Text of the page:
Sunday, September 24, 2006


Three years ago this December I failed my DOT physical because of sugar in my urine. I was sent to the doctor only to find out I had type 2 diabetes . I was given a 3 month DOT physical card to see if I could get my diabetes under control. My sugar was just a little high and could still drive.

Naturally at 248 lbs, the doctor said I needed to lose weight as well as eating healthier. Since I had to be retested at the end of 3 months, I knew I had no choice but do what ever I had to do go get my sugar under control.

A diabetic diet really is easy to follow but just not the amount of food I was used to eating. I have oatmeal (the first time in my life to eat the stuff) for breakfast and my other two meals were about the size of tv dinners, 4 oz of baked chicken a 1/4 cup of two veggies and a small salad. I would have an apple for an afternoon smack.

I also started riding a bicycle. The weight came flying off. In about 10 weeks I was down to 174 lbs. I was now riding my bike for 20 miles (about an hour and half) at least three days a week and was riding 30 to 45 minutes every chance I could.

My doctor decides my blood pressure of 120 on the high side was perfect for healthy people but she ( yes, I have a female doctor) wanted it lower because of my diabetes. She puts me on avandia, crestor and avapro.

The avapro is for my blood pressure and she starts me off with 1/2 the regular dose for a week and then on to the full dose. My appointments are scheduled two weeks apart. I started feeling light headed and would about pass out ( I did on 2 occasions) every time I raised up too fast.

I checked my blood pressure at Wal-Mart and it seemed low so I checked with the pharmacist and she said I might want to see my doctor about it. I go over to the clinic and ask that my blood pressure be checked. Well after hurrying across the parking lot and being checked as soon as I asked, it was over 100 an told not to worry about it.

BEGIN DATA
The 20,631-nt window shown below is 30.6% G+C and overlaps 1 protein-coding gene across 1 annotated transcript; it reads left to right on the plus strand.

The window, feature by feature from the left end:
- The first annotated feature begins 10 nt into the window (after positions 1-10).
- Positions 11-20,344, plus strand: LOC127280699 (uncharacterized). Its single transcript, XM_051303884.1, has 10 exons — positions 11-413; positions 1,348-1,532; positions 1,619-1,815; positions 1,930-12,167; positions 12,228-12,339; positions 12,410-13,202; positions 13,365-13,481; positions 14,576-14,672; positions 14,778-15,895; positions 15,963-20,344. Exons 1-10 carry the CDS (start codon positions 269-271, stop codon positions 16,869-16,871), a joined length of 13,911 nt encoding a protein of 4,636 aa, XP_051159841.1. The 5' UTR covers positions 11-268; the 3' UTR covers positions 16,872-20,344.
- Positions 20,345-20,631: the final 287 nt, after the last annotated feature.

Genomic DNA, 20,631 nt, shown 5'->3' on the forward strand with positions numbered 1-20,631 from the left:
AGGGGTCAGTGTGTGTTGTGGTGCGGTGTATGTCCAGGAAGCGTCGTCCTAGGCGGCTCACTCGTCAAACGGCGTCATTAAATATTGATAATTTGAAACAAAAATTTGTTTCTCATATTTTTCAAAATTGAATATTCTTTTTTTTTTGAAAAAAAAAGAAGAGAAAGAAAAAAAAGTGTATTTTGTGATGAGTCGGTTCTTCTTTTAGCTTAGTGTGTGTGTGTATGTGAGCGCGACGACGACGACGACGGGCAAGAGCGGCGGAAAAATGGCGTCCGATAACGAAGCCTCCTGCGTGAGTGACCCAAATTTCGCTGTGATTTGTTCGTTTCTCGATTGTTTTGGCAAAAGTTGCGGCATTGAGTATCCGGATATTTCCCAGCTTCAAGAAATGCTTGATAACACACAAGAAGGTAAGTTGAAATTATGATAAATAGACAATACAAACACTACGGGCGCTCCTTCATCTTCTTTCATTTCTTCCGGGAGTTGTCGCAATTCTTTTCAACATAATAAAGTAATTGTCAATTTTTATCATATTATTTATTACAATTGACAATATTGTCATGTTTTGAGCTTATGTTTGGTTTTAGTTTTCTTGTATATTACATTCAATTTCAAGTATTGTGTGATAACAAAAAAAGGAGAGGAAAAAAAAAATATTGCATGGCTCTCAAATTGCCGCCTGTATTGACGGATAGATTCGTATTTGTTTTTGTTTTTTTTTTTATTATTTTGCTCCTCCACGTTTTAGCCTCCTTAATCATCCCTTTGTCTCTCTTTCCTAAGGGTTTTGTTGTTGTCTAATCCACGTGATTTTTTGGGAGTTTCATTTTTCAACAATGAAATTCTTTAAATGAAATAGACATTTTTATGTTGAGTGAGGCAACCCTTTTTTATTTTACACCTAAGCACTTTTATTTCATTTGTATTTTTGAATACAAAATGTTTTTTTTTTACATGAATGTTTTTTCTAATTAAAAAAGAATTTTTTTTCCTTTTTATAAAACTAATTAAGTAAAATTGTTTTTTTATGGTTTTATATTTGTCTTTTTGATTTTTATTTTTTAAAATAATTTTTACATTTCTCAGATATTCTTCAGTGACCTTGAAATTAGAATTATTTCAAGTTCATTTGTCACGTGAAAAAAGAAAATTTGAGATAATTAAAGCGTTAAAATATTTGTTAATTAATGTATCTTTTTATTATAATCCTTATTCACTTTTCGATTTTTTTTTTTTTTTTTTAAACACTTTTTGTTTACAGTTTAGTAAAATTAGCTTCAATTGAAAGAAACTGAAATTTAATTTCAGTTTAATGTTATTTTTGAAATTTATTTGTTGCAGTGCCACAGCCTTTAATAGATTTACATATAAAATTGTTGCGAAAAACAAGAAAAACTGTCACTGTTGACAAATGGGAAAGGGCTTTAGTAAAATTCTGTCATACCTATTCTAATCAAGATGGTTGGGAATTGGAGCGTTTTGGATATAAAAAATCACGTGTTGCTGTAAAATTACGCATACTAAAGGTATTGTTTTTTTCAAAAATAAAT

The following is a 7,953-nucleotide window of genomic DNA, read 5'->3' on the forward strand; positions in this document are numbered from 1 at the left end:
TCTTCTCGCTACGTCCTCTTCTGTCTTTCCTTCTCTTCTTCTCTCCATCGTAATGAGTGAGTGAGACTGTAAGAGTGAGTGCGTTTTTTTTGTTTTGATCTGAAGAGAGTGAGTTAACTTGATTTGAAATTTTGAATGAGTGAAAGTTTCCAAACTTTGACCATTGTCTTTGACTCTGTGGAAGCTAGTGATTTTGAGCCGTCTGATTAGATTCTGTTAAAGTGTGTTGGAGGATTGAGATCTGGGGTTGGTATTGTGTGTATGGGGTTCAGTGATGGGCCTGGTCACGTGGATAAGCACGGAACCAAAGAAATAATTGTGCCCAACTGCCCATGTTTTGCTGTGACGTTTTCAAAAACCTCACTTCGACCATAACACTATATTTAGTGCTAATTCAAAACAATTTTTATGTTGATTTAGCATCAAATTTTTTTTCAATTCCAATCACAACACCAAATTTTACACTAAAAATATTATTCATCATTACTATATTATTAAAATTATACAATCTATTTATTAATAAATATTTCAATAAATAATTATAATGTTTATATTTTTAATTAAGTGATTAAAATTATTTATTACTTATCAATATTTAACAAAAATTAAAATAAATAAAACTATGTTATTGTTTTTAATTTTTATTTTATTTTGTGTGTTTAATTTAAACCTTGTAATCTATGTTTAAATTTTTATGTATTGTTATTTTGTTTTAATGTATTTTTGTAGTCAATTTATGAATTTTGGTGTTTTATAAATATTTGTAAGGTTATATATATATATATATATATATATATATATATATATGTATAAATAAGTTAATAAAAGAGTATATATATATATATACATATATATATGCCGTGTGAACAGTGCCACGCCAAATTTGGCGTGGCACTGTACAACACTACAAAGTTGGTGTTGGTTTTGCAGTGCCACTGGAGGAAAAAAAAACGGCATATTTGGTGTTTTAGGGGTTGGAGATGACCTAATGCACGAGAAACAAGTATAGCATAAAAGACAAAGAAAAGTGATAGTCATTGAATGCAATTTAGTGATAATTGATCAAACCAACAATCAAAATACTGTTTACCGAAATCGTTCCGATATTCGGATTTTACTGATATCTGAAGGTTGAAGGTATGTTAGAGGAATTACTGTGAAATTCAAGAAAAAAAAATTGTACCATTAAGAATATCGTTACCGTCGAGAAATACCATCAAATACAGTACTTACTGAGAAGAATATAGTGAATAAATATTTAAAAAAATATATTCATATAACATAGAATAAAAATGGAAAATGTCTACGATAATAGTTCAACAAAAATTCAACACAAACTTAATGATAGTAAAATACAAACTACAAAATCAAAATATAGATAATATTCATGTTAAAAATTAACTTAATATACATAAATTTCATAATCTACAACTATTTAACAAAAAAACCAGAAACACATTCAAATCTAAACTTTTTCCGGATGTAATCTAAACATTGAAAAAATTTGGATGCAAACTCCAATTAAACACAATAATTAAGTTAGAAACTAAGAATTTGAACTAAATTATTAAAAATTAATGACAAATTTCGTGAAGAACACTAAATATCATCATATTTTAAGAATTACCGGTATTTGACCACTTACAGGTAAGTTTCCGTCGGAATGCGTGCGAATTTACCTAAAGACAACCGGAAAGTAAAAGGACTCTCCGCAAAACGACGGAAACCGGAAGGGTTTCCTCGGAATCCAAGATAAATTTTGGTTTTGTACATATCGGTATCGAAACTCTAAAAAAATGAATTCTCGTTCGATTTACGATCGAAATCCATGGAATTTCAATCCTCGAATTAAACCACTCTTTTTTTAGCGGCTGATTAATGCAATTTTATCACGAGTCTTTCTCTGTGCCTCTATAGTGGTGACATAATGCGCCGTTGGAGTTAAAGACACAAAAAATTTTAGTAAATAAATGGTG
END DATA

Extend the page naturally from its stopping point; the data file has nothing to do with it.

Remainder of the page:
On my next appointment (of course I get to set in the office for while), they have a young assistant take my BP. She didn't write anything on my chart and promptly left the room. In a minute she returns with the head nurse. After taking my BP she tells the assistant that she did nothing wrong and I didn't have any BP (72/46). The doctor comes in and tells me that she is putting me in the hospital. If you know me then you know "that ain't gonna happen".

I tell her I have worked 12 to 14 hours the day before and I can "get some rest" at home. After agreeing to go to the hospital (had to go in a wheel chair, she would not let me walk) for a heart valve check, she said if it came back ok then I could go home rest and come back after the weekend.

The test came back fine but showed I was 2 pints low on blood. What do you expect, you are starving me to death. She stops all my medication and they can find my reason for my lack of blood. Since I never take medicine, she surmises my body can not tolerate 3 medicines at once.

My sugar is under control but she is worried about my cholesterol. She is very young and can only think like the "book" says.

Fast forward, I kept my weight off for about 2 years but once I started cheating on my diet I couldn't stop. At 174 lbs I was so thin that when I lay down you could feel my backbone thro my abdomen. About 185 is about right but I am now close to 220, and eating pretty much what ever I want. Though my sugar is under control, I am having some other problems so I think I need to get back on the program. I haven't ridden any distance on the bike in over 18 months.

My problem is my "auto-pilot" is not working anymore. I now have to think about everything I do. Even then I find myself "lost". I have to go back and go thro the sequence of events to get up to speed as to where I can while performing my everyday tasks.

We all have from time to time been so busy thinking about other things that we momentarily get lost, but I now seem to be having this problem on an almost daily basis. My job is not "rocket science" but if you break down each task I perform then it can become overwhelming at times. Add to that the fact my mind seems to be constantly churning with ideas and it is easy to loose my way.